Despite being nearby, the majority take cars to access this market. A stunning 48 percent—almost half of all shoppers and shopkeepers—come by car and 23 per cent by two–wheelers. Imagine, if all were given nice walking and cycling access or Intermediate Public Transport (IPT) connectivity, a significant proportion of these motorised trips could have become zero pollution trips and would have lessened traffic pressure. 

Think of the per capita energy wastage, emissions and wasteful use of road space when 84 percent of cars that come to Alaknanda market have single occupancy.  What travel options do residents have when they step out of their homes? A scary story is unfolding. I was horrified to see Chittaranjan Park, which had seven bus routes and mini buses serving it a few years ago, now left with only one bus route.

Earlier, bus stops were vibrant community spaces during morning peak hours when students and office goers would line up to get direct access to key institutional areas. Silently, all except one bus route has been withdrawn by Delhi Transport Corporation (DTC). Congestion and poor turning radius are some excuses.

Bus stops are deserted and act more as rain shelters. What is the point of Delhi government aiming to have 10,000 buses when bus services are curtailed from colonies to make people captive users of cars? These neighbourhoods are otherwise advantageously placed close to the violet line and the new Phase III line of Delhi Metro Rail Corporation (DMRC). But they are not connected by frequent and reliable feeder services. The result of these policy mistakes is toxic air and ill health. Last winter, we had carried out short-term exposure monitoring in Alaknanda. We found very high eight hourly averages of PM2.5 levels exceeding 322 microgramme per cum. Night time pollution hit as high as 787 microgramme per cum—much beyond what we are allowed to breathe. This is scary in a city where we know from official studies that every third child has impaired lungs, lung cancer rates are growing among non-smokers, and there is at least one death per hour due to air pollution-related diseases.

Put your ear to the ground
Only if residents understood and agreed that solutions are possible. It is fascinating the way public anger and protests in these and other neigbourhoods in Delhi are shaping opinion and changing the bottom-up grassroot politics around livability. That is the hope and the way forward.
Our politicians need to understand the power of this change. There is already organised community action in these neighbourhoods engaging residents in the debate to assess the problems and suggest solutions. Prominent professionals are coming forward to provide technical support to the community action. 

The United Residents Joint Action supported by several resident welfare associations are already at the forefront of building public understanding of local concerns and community support for meaningful action.

Steps are clear
Change the practice. Save us from the half-baked top-down prescriptions of fixes like retrofitting central verge, blocking crossings and turnings to prioritise flow of through-traffic and ignoring mobility needs of residents and big picture solutions.

Neighbourhoods require integrated street management and design for safe access for all as well as parking restraints and pricing to contain uncontrolled car ownership and usage. They needs to connect with the world as much as possible without using cars. Build public demand for public transport. We have seen how with an alternative design the existing right of way can be reorganised for walkers, vendors and public transport users, without disturbing the existing carriageway for vehicles. Markets can become beautiful plazas and vibrant community spaces. Year after year, the Bengali community-dominated Chittaranjan Park has shown how the community can support and enjoy car-free days for three consecutive days during the Durga Puja festival. This can become the blueprint to plan pedestrian areas and cut down short motorised trips.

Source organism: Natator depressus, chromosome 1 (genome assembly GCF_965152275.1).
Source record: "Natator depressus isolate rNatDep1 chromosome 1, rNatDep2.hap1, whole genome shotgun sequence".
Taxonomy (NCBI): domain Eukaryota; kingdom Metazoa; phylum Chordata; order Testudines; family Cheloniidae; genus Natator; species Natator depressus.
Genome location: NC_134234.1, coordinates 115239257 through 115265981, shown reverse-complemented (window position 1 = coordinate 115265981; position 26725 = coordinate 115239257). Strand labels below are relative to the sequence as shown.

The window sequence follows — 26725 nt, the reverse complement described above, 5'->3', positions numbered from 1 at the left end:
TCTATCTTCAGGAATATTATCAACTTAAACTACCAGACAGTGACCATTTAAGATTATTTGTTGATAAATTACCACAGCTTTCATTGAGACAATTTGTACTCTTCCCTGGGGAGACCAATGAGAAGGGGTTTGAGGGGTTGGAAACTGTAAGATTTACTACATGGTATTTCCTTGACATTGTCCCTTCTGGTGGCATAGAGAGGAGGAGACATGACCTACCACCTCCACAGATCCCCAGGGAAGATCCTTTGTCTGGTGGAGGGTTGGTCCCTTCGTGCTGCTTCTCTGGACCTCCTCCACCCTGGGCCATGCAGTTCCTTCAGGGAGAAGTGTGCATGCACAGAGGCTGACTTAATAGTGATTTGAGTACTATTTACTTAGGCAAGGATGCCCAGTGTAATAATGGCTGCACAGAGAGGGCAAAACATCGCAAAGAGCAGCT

Clearly, at the zonal level, the Public Works Department (PWD) cannot continue to build flyovers and underpasses on arterial roads which are traffic magnets. Already, the Sarita Vihar underpass has brought a deluge of through-traffic to Alaknanda area. Even when the PWD minister has gone on record saying Delhi will not build more flyovers, PWD is pushing the construction of more flyovers on <g data-gr-id="356">Mehrauli Badarpur</g> Road which was originally identified as a public transport corridor. This must stop if we want local solutions to work in this zone of South Delhi. Do not keep designing roads for cars. 

Keep people, their health, and livability of neighbourhoods at the centre of planning. Let us face the harsh reality. Our neighbourhoods and our airshed can not bear the pressure of more parking and traffic. We and our neighbours cannot keep buying cars hoping that the government will do magic and conjure up infinite space and allow us its use free of cost. It is not the obligation of the government to give us unlimited parking spaces.

<g data-gr-id="368">Government</g> should only limit legal parking, penalise illegal parking, and let the market decide the parking rate according to demand. Use the earnings to develop local areas. Truly, there is no space left. If there is, then we need other local services—primary schools, nursing homes and banks. Only we can decide and make choices to have livable neighbourhoods and a happy city. Think bottom-up. Get the first mile right, first.

DOWN TO EARTH
(The views expressed are personal.)
Anumita Roychowdhury

Anumita Roychowdhury